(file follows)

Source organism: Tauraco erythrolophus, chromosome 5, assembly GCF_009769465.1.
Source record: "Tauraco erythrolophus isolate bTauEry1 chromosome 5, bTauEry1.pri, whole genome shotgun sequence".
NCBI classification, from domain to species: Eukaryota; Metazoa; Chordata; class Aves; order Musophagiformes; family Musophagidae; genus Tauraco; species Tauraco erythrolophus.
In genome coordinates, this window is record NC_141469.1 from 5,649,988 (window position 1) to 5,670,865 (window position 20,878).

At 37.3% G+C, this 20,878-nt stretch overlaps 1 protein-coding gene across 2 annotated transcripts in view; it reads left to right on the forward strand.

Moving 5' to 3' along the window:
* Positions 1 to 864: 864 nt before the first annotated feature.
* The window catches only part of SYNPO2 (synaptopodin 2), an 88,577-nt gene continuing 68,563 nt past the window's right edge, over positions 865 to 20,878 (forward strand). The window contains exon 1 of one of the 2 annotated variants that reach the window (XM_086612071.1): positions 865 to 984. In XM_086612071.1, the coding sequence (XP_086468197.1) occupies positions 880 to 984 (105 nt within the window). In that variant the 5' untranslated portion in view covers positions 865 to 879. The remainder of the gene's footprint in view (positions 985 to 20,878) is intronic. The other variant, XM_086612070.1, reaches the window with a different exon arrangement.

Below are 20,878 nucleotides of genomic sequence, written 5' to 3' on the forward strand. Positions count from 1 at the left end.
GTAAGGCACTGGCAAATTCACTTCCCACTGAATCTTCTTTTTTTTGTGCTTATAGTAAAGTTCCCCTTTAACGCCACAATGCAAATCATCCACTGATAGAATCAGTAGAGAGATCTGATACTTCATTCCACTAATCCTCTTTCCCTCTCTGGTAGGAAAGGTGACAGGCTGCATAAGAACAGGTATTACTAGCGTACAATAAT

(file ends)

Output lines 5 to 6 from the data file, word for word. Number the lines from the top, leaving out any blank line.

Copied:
At 37.3% G+C, this 20,878-nt stretch overlaps 1 protein-coding gene across 2 annotated transcripts in view; it reads left to right on the forward strand.

Moving 5' to 3' along the window: